Imagine being able to eat whatever you want, whenever you want, and how many you want. However, there is one caveat: you'd have to imagine that you're a mouse too.
Australian scientists have managed to cure obesity in mice, and are now hoping to get the same results for humans. Researchers at Flinders University are looking into an anti-obesity drug that would still allow you to eat what you want by removing a gene known as RCAN1.
Blocking RCAN1 helps transform unhealthy white fat into the healthier brown version, according to the team of researchers. There are two types of fat in the human body - brown fat burns energy, while white fat stores energy.
Tests using mice on a high-fat diet showed those without the gene gained no weight, while those with it put on fat. When it came to exercise, the RCAN1 gene-less mice produced another result – burning a lot of energy even at rest.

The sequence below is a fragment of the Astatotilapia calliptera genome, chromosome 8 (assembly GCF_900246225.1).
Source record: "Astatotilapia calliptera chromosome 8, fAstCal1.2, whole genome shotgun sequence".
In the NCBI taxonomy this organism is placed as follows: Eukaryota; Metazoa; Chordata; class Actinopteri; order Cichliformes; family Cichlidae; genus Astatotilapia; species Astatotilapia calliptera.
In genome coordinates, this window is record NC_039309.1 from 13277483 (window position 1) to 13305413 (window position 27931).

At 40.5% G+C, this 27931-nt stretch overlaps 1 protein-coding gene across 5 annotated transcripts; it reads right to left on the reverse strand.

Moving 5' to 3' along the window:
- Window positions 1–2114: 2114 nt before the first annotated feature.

The challenge for researchers is to confirm that what seems to work for mice can do the same for humans because it can certainly help a lot of Aussies. One-third of Australian adults and a quarter of Australian children are either obese or overweight.
Flinders University researcher Professor Damien Keating said. "We know a lot of people struggle to lose weight or even control their weight for a number of different reasons. The findings in this study could mean developing a pill which would target the function of RCAN1 and may result in weight loss."
While it sounds too good to be true, experts warn that eating as you please may have other health implications, such as heart disease or cancer.
“There’s a long way to go. This is exciting, what we’ve found so far.”